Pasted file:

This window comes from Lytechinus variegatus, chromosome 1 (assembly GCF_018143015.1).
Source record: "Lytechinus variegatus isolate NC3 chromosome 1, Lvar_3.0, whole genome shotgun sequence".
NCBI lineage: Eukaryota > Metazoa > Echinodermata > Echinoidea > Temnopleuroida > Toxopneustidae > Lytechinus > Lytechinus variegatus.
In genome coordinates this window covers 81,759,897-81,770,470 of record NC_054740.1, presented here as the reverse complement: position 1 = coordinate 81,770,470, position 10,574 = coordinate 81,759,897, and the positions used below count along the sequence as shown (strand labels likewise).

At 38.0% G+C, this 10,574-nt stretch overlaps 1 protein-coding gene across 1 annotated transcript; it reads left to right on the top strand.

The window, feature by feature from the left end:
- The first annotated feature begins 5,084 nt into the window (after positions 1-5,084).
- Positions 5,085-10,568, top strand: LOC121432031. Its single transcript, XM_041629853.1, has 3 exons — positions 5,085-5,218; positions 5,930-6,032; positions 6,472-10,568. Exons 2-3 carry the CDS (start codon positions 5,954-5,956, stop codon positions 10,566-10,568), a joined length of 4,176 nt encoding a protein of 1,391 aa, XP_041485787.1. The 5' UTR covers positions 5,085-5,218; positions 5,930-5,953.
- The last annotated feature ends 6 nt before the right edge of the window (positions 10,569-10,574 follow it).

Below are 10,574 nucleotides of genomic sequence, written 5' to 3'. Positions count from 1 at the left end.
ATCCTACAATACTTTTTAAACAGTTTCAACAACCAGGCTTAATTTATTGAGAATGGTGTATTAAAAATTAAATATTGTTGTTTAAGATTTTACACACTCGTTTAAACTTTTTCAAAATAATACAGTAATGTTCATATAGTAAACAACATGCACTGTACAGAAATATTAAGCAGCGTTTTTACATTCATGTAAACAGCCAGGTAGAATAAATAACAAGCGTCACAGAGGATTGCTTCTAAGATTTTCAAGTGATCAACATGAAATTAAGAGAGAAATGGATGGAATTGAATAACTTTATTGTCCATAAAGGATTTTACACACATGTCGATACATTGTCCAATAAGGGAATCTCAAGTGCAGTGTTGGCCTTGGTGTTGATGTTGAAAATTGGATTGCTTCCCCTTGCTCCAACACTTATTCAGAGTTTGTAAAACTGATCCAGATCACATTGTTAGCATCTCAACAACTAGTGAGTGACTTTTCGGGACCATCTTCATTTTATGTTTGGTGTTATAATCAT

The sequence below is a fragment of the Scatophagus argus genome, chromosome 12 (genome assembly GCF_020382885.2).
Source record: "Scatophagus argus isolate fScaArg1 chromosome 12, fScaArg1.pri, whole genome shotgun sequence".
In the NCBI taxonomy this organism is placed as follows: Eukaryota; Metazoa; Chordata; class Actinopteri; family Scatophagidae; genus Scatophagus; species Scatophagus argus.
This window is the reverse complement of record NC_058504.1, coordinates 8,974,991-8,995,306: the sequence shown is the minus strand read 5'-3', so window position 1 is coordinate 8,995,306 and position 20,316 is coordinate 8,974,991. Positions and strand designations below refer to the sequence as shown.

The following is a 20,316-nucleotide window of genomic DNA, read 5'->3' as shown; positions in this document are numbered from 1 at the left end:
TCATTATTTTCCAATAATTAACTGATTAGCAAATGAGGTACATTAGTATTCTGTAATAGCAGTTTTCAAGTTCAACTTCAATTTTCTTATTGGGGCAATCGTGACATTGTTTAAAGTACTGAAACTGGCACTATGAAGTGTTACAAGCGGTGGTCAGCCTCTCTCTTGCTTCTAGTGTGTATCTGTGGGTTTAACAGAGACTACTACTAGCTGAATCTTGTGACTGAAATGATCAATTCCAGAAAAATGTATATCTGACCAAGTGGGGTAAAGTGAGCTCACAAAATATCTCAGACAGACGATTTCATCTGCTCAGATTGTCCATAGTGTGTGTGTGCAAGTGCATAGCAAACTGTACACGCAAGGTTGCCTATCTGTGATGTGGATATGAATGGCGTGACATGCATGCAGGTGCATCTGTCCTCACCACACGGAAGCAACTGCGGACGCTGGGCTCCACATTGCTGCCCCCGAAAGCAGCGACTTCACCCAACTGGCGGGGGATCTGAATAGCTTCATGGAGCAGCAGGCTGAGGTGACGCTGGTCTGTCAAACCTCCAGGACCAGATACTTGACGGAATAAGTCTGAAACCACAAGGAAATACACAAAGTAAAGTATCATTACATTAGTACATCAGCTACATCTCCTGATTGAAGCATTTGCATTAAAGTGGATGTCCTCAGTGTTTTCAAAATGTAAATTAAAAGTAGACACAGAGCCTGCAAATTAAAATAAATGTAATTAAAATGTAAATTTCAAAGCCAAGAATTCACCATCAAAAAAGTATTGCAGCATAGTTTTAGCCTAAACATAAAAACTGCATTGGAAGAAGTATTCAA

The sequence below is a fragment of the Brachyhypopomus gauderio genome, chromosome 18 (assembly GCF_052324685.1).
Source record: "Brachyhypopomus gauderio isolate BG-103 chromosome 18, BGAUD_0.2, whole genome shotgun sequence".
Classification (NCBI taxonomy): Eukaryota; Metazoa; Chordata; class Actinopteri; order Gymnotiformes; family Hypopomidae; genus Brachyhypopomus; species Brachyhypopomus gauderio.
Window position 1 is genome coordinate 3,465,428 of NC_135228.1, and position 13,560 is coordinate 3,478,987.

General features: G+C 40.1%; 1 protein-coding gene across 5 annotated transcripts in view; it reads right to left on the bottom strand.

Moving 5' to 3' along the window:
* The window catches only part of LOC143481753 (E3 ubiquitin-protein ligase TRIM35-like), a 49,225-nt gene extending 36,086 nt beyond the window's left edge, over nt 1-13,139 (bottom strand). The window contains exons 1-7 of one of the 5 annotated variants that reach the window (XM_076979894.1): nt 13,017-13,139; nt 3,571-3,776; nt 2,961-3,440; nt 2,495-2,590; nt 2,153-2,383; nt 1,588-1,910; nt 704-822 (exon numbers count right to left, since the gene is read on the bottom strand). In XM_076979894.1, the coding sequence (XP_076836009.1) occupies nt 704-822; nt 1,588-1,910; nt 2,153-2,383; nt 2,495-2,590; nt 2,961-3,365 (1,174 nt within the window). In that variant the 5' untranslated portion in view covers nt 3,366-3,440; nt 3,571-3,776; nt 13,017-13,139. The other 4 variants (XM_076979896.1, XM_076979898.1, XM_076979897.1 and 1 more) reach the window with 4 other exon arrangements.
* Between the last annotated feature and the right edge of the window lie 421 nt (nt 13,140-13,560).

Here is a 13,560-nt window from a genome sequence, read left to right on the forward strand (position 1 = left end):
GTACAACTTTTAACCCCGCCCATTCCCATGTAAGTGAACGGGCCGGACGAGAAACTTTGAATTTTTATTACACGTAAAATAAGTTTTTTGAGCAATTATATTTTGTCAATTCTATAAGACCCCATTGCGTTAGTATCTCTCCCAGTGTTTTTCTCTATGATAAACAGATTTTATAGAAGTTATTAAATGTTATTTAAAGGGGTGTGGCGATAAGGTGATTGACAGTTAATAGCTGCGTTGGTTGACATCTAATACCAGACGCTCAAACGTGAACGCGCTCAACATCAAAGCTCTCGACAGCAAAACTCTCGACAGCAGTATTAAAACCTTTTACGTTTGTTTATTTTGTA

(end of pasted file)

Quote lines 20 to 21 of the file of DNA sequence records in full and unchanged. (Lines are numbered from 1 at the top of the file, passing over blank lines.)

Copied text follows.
Classification (NCBI taxonomy): Eukaryota; Metazoa; Chordata; class Actinopteri; order Gymnotiformes; family Hypopomidae; genus Brachyhypopomus; species Brachyhypopomus gauderio.
Window position 1 is genome coordinate 3,465,428 of NC_135228.1, and position 13,560 is coordinate 3,478,987.